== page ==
Back in February (having just finished up the last few tweaks on The Steampunk Novel), I picked up the first thousand words or so of a short story I'd started the year before. It was the sequel to a story that was scheduled to come out from Crowded Magazine in May, and I figured it was as good a time as any to work on the next part of the adventure.
My real life was hectic. I mean, more so than usual. Mid-February our water got shut off and stayed off for seven weeks. Even once the water was back on there were court dates, legal papers to write, and all of the normal everyday real life stuff - housework, grocery shopping, getting my son to and from school, cooking, laundry, etc. But I kept plugging away on this story.
Only it was turning out not so short.
It climbed past 15k.
I started thinking of it as a novella.
And still it grew. And grew.
Finally, in mid-June, I reached "The End" and realized I had a 65k novel on my hands. It was a lovely little book with magic and spiders and a cross-world adventure and assassins and romance. And I was scared stiff about what the agent would think of it. Although there were some slight thematic similarities to The Steampunk Novel, it had a much different feel and tone. Less gothic angst, more humor, a few more fights, and lots of spiders. And I always struggle with humor. So I worried, but I sent it off and waited. (Not for long because my agent is awesome.)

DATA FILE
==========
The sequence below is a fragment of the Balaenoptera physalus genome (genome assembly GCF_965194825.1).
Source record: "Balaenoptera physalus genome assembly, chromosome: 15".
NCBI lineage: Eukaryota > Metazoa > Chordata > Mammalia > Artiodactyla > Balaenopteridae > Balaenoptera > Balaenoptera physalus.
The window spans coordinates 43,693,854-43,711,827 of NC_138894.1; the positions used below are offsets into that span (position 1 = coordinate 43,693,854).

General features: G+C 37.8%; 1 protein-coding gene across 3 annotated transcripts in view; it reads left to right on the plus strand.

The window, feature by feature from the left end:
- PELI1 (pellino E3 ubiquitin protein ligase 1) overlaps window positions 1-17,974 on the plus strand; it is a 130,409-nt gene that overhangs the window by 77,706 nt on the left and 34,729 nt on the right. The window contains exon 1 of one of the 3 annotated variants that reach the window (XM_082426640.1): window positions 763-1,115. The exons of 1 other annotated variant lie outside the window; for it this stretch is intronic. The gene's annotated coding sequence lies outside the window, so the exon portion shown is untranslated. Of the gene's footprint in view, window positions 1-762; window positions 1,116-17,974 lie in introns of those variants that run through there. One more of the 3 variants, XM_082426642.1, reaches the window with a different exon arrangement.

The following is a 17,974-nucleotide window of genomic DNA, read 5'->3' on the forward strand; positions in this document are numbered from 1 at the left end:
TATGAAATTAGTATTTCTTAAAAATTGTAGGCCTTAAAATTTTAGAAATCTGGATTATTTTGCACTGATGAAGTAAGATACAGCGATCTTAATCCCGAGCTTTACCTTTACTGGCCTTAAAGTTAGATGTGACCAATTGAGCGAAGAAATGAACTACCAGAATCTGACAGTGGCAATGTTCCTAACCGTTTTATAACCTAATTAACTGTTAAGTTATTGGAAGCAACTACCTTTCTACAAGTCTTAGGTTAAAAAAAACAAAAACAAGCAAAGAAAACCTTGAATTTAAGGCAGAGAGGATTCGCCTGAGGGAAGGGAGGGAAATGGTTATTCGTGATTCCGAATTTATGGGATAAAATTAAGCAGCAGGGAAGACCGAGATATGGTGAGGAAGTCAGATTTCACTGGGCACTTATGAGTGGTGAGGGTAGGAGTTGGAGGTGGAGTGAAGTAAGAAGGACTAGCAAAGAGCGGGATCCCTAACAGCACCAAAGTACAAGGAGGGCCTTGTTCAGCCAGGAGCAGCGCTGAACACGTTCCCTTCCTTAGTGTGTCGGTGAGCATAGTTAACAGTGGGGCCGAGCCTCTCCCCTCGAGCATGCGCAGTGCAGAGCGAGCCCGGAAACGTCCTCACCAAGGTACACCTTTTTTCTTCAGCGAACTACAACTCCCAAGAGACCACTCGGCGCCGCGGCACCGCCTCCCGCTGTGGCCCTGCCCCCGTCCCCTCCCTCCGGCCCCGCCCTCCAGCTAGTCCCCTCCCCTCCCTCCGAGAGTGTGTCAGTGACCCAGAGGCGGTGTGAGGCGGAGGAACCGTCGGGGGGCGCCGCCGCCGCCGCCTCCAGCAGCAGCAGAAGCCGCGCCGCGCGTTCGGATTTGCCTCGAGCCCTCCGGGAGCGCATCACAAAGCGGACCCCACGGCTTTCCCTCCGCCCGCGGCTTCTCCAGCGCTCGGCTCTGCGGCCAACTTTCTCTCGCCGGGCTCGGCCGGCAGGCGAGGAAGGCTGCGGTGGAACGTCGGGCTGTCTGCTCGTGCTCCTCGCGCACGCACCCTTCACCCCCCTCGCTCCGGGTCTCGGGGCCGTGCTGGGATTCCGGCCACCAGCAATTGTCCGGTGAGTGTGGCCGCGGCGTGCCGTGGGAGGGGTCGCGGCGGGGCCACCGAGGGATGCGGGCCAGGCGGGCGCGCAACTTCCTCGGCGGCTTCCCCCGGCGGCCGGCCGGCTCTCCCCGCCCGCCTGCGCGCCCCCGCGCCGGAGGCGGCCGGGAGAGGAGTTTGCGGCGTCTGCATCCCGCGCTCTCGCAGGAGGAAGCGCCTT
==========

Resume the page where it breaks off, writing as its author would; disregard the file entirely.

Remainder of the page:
Then made some revisions, wrote short outlines for sequels, finished the revisions. (In a lot less time than I originally anticipated.) And now there's more waiting. Again.
And new ideas are chewing on my brain. Because I love writing. I love my craft. But I am not doing this just because I love putting words on paper, but because, deep down, I want to do this for a living. Not the way Patterson does. Or even the way King does. (Although, you know, who doesn't wish fondly for a call saying "We just sold paperback rights for an assload of money.") But in a steady "This is my day job" kind of way.
And that means I don't need (or want) to loll around waiting for good news. Because when that good news comes (and I know that it will) it won't be like winning a billion dollars. At some point, I'll need to make more good news happen. Preferably by way of more book sales. Or, you know, maybe I'll get back into the film making world. (I still write screenplays sometimes, but that realm is even more competitive than selling a novel.)
But the point here is, I wrote one novel this year. Maybe it's time to write another one.